No one can ever be perfect with their personal budget; there will always be moments when you choose to overspend in a certain area, because something holds a higher priority for you than sticking to your budget. This can be either a conscious or unconscious decision. But getting back on track doesn't have to be difficult if you keep in mind 6 simple steps.
For employed people, I advocate the Zero-Based Personal Budget method, which means money in equals money out, every month. Since you can reasonably predict what you’ll be receiving, there are rarely surprises with this method.
For self-employed business owners, like myself, I try to apply the Zero-Base Personal Budget using an average income from the prior 6 months; if income goes down, you have to adjust your personal budget down as well. If income goes up, you hold the excess until you have another 6 months of evidence that your income has stabilized upwards. It can get more complicated, but you get the gist.
Some of you know that I use Mint to track if I am going over in one of the areas of my personal budget. I have alerts for my overspending “danger zones” which are eating out, coffee, coffee and coffee. I think I have finally conquered books as an overspending item! But because some months I have extra cash above my personal budget, I know that I have a little breathing room if I want to spend extra on something.
So, this last month I did. I had WAY too many meals out, in addition to special holiday grocery purchases. And somehow, I was so hypnotized by Starbucks pretty red holiday cups that I had a Peppermint Mocha in my hand more times than not.
And, you know what? I didn’t care. I am now aware enough of my spending that I CONSCIOUSLY went over budget—plus, the Mint alerts kept reminding me! I didn’t care because I have come so far from that crazy, clueless financial planner of my twenties that for her, my spending wouldn’t even register. Yes, my overspending may have prevented several hundred dollars from making it to my cash reserve this month, but there will always be setbacks. As J.D. Roth of Get Rich Slowly says, “Perfect is the enemy of good.” I know exactly what I need to do to get back on track.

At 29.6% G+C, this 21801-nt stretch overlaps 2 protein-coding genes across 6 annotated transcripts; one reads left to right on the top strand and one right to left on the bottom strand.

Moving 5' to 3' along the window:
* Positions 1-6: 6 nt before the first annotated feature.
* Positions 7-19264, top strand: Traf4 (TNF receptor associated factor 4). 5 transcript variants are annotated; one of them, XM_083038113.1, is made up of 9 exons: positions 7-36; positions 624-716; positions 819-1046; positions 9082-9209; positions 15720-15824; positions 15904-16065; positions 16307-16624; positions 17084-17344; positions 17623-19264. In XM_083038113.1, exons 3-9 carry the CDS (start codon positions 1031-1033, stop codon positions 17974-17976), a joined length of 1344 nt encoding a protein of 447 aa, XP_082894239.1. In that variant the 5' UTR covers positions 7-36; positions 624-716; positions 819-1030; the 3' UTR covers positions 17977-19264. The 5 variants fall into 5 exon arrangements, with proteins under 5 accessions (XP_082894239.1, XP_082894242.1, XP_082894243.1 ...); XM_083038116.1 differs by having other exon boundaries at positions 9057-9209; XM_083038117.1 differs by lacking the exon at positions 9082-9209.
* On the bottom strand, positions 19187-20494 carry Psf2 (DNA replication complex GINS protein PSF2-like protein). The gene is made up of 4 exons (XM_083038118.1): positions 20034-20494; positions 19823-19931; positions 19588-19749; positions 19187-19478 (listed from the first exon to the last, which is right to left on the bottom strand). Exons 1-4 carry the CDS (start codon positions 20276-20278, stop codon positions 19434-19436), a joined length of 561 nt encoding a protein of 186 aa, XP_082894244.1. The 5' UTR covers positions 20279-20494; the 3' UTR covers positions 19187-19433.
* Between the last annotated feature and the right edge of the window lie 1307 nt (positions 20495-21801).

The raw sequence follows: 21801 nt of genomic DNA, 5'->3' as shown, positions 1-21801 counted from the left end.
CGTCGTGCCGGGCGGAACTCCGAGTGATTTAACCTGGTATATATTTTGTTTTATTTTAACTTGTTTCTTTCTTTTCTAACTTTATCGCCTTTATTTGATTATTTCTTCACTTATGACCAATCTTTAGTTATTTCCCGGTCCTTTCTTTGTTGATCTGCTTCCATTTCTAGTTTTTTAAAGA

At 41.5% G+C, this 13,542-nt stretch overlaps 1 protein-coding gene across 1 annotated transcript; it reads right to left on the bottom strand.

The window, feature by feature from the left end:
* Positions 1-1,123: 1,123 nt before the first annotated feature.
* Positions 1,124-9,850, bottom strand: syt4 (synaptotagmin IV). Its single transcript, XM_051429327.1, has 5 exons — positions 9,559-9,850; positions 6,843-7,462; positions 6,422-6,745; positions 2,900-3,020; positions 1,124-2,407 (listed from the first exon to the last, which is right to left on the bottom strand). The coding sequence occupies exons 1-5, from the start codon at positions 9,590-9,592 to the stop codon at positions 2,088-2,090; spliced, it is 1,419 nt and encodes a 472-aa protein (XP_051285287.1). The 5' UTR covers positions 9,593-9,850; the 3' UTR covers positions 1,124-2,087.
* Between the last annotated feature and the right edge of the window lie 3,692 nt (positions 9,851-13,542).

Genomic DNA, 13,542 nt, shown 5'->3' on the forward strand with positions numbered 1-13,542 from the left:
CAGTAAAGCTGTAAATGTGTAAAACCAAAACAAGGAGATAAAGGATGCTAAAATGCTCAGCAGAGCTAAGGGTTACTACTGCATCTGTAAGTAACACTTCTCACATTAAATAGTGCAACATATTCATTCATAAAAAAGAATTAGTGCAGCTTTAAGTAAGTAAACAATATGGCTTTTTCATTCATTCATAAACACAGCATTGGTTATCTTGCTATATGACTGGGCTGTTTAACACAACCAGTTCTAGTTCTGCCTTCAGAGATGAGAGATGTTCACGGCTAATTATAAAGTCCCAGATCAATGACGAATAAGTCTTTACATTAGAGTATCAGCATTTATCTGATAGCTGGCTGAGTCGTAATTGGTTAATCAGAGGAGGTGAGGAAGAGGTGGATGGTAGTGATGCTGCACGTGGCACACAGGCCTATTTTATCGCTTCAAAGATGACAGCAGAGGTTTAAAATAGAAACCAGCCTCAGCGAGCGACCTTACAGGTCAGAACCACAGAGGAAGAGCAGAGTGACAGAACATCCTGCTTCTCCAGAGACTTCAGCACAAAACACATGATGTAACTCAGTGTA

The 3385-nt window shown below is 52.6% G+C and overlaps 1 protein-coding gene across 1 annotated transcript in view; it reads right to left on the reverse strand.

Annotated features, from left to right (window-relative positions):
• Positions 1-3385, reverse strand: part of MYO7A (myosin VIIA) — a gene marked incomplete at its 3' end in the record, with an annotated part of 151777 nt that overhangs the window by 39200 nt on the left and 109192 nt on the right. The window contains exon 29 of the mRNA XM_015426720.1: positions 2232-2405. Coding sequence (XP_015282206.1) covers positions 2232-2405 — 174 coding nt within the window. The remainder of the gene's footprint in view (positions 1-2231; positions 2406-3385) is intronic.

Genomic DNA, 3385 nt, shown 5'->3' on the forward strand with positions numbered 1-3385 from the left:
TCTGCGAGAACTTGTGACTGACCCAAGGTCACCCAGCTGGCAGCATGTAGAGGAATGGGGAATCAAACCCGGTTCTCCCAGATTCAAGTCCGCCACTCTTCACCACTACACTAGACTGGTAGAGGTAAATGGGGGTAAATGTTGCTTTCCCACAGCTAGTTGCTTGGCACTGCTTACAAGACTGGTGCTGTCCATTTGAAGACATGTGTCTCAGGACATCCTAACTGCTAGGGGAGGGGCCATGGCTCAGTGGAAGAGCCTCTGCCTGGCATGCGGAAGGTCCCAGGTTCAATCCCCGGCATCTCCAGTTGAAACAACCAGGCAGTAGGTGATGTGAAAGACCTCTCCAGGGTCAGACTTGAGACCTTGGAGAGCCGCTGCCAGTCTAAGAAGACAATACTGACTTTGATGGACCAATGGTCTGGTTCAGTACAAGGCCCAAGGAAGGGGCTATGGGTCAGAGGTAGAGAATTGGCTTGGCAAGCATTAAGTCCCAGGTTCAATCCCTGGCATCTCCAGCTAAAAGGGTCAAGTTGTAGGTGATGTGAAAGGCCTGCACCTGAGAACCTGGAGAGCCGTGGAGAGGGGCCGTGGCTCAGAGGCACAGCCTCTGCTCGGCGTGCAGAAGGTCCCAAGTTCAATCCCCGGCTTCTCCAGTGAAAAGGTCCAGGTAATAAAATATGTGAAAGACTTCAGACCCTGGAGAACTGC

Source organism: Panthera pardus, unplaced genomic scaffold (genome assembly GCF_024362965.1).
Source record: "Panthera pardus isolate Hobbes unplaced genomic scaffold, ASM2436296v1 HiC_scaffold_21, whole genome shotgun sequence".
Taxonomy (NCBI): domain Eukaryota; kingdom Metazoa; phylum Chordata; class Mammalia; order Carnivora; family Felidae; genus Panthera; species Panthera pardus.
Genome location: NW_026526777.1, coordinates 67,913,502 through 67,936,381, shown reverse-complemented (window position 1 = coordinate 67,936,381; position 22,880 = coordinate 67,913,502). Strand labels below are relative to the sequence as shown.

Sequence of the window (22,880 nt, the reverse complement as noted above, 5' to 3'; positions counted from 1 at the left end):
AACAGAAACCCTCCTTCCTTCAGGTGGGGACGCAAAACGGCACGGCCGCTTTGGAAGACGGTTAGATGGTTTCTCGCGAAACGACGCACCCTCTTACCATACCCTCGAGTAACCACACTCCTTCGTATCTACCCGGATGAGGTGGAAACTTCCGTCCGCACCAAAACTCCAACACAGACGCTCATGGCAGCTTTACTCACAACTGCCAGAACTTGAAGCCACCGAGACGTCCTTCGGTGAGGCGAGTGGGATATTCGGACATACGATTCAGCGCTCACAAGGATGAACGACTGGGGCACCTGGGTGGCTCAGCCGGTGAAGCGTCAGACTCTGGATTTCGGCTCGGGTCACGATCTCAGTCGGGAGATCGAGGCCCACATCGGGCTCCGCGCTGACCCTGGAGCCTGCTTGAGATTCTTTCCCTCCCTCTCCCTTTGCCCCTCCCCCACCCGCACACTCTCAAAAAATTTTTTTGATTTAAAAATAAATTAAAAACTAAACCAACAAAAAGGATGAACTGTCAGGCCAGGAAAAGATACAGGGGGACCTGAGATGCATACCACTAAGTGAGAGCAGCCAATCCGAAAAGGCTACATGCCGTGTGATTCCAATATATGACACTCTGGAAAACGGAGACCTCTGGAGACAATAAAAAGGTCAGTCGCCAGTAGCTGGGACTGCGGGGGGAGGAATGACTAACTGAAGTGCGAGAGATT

Sometimes people let the personal budget abandonment go on for more than a month. Maybe they aren’t as conscious, or maybe they hate the tracking system they have set up (for budgeting software options, you can find alternatives to Mint here). Whatever the reason, recovering your personal budget and recommitting to following it is an easy first step for the new year.
Think of it like getting back on track with your health after a month or more of overindulgence. If you can commit to this next month of performing some basic routines and engaging in healthier behavior, you’ll not only set yourself up for a healthy 2012, you’ll replace the regret of the past month of overeating with pride over your new accomplishment.
Here are 6 steps to get your personal budget back on track:
Confirm average income. The quickest way for people to become ineffective with their personal budgets (as I can well attest) is letting raises and excess cash merge and mingle with existing fundswithout accounting for them. Know exactly what is coming into your household from month to month.
Confirm your expenses. Knowing the amount of your fixed expenses is easy; it’s the lifestyle expenses that tend to creep up without you noticing. If you’re using budgeting software, go back and get an average of the past 6 months for different categories. If you’re NOT using budgeting software, this is a perfect time to start. But you might want to review bank statements and credit card statements to get an average to start with—the good news about budgeting software is that you’ll never be in this situation again!
Identify the excess income. Hopefully, you have found that Income – Expenses = Excess Cash. At some level. Then you get to decide where the excess cash should be allocated—toward cash reserves, goals, etc. This will be the new normal for you, so you can have it auto-pull out of your account every month or every paycheck. If there is NO excess income, or you’re at a deficit, there are really only two solutions to correct this: Spend Less or Earn More. I really encourage people to understand and tweak the expense side of things first, because clearing up the ambiguity with spending often frees people emotionally to have the energy to earn more.
Create your new “normal.” You’ll find that you’ll alter your behavior to spend less, and I can tell you, the next month for me is all about meal planning for efficient grocery shopping. Inviting friends to my home to eat together more cost effectively. Those steps, and going back to my regular drip coffee (which I am actually glad to get back to!). In your budgeting software system, set up alerts to notify you when you go over budget in a category.
Review weekly. As you get into this new personal budget implementation, I recommend you review your budgeting software weekly, so you remain on top of all of your spending. Eventually, you’ll be able to look at it less frequently, but for now, you respect what you inspect. Reviewing often will reinforce new behaviors.
Find a buddy. Find someone you trust to review your spending and give you a reality check. This buddy can also make a spending pact with you, so you’re both cutting back on certain expenses and together finding new interests to fill that gap in your life. Just like having a workout partner, having a “budget buddy” will make the personal budget easier to follow. There are many parallels between reaching your financial goals and reaching your health and fitness goals. Both are a marathon, versus a sprint. You’ll never be able to stay 100% on track. However, if you are able to remain consistent, forgive yourself for mistakes and take a long term view, you’ll be surprised at the improvements you’ll make over the next year!